The code example I posted should get you started as it contains an example of sending CC messages.

Grumpy_Mike: The code example I posted should get you started as it contains an example of sending CC messages.

Yes, I uploaded that sketch and it worked fine, many thanks.

I can see the structure of the sketch and what it's doing but not sure how to relate that to the output from a potentiomenter. I'm guessing that you define the number of potentiometers and then apply the CC commands as per your example but unsure how to bolt all that together at this stage.

Read a pot with the analogRead command, this gives a value between 0 and 1023 so divide that by eight to get it in the range 0 to 127 and use that number as the value prameter to the CC message.

Thanks again - found one of your other posts with this code which looks like it should do the job.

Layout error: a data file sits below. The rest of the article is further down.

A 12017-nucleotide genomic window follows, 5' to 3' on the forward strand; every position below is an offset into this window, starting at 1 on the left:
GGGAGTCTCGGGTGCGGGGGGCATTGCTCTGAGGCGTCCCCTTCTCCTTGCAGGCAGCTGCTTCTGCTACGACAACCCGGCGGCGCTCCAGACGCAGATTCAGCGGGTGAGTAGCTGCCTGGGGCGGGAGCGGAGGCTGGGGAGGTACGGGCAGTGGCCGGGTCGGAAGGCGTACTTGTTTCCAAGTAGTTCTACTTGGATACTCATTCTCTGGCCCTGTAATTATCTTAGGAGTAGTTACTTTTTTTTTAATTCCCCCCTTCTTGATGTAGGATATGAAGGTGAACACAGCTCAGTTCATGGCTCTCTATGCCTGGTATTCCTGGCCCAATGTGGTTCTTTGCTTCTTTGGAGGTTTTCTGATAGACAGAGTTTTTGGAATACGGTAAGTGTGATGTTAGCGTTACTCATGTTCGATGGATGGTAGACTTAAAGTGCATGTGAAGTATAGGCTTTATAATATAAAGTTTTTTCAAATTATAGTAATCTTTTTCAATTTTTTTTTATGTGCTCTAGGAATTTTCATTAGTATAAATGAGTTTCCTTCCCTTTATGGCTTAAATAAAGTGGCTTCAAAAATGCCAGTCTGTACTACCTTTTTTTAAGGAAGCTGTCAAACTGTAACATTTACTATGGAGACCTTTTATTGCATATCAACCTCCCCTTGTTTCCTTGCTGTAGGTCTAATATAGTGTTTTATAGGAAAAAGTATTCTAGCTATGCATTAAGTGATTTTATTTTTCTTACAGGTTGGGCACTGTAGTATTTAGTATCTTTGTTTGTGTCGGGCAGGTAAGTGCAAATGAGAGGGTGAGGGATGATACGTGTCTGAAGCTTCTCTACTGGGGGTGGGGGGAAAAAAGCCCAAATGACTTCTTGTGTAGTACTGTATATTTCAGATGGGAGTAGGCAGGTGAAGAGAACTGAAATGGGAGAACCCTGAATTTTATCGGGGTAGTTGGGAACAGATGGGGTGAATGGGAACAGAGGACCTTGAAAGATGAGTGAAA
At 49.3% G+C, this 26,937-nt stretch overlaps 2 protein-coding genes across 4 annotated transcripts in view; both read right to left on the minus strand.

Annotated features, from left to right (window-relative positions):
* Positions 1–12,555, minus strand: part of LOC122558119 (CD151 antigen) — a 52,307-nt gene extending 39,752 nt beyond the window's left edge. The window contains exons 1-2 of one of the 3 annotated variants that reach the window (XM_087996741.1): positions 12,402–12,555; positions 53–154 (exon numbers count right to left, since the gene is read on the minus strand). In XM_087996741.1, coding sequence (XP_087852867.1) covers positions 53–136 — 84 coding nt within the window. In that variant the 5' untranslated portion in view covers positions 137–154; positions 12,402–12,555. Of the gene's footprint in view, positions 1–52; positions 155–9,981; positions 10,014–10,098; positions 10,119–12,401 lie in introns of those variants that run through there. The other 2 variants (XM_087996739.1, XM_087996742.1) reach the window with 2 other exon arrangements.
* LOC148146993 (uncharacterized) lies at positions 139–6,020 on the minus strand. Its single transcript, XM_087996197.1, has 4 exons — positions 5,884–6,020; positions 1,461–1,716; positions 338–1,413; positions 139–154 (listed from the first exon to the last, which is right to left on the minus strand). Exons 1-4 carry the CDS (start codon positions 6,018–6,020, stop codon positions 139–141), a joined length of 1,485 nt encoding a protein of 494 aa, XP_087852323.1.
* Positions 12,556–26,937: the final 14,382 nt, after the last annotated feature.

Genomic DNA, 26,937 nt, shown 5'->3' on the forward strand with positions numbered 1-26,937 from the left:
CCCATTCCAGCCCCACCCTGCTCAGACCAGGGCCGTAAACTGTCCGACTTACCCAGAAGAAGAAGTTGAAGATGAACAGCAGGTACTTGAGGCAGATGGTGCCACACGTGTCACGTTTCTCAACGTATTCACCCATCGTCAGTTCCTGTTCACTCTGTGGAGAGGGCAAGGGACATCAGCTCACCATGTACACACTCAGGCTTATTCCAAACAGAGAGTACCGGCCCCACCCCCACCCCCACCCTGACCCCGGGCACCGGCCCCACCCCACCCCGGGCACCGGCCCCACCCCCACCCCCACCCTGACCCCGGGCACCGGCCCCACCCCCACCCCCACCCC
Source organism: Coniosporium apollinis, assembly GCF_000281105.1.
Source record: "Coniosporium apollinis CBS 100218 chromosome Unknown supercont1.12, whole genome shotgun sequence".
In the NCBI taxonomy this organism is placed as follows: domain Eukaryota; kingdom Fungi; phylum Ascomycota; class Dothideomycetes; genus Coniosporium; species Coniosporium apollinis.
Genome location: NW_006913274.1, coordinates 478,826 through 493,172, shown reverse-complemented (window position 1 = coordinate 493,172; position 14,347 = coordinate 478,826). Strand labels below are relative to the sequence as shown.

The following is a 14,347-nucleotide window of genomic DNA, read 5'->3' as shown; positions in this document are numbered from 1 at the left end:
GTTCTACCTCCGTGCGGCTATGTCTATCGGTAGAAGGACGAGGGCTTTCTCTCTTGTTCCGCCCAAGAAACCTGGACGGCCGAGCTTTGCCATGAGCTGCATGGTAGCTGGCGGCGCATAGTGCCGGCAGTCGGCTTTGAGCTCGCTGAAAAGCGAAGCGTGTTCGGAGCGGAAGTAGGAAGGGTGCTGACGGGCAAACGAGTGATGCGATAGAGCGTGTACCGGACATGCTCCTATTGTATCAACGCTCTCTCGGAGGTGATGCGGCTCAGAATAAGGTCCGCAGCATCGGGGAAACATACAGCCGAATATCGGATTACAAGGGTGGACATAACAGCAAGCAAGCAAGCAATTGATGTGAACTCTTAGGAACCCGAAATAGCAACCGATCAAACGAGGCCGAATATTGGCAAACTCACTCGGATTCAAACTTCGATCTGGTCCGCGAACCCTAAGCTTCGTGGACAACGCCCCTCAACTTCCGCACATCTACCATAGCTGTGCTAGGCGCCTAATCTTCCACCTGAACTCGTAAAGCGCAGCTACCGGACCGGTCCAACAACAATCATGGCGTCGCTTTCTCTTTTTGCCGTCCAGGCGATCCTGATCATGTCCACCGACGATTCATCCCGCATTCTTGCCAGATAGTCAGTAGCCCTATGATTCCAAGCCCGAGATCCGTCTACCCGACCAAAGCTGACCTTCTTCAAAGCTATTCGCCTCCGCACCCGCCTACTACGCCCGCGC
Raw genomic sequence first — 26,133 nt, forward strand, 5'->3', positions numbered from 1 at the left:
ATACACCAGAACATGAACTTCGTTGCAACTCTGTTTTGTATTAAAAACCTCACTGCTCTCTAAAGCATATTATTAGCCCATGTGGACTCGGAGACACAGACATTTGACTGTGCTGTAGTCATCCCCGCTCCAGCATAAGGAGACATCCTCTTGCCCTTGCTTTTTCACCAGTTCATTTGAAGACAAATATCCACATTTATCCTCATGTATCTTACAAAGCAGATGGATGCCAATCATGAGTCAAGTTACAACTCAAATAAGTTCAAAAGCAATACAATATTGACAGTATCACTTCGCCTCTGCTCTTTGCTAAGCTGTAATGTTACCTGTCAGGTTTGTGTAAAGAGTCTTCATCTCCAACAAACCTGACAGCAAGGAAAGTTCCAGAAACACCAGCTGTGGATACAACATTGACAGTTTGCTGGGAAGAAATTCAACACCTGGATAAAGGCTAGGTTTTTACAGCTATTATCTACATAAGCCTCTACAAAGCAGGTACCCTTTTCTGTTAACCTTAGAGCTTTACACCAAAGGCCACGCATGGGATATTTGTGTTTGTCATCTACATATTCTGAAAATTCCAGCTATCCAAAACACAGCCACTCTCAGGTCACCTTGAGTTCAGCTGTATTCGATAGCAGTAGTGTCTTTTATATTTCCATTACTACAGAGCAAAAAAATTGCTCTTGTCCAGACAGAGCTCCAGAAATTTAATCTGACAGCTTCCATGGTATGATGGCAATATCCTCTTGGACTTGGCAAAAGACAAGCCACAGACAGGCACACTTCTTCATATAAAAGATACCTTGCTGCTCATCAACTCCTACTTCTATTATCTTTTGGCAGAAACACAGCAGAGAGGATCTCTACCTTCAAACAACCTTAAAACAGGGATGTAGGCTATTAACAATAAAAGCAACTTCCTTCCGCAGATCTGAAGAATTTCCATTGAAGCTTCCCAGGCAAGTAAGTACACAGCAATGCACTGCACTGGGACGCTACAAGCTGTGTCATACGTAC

AnalogValue0 = analogRead(0);
 //  convert to a range from 0 to 127:
 cc = AnalogValue0/8;
 // check if analog input has changed
 if (abs(lastAnalogValue0 - cc)>1 {
   MIDI.sendControlChange(16,cc,1);
   // update lastAnalogValue zero variable
   lastAnalogValue0 = cc;

AnalogValue1 = analogRead(1);
 //  convert to a range from 0 to 127:
 cc = AnalogValue1/8;
 // check if analog input has changed
 if (abs(lastAnalogValue1 - cc)>1 {
   MIDI.sendControlChange(17,cc,1);
   // update lastAnalogValue one variable
   lastAnalogValue1 = cc;

// and so on

Where MIDI.sendControlChange parameters = (CC number, Control Value, MIDI Channel) - that correct?

Yes but note that was using a different library to the one you need to use so check the order of the parameters .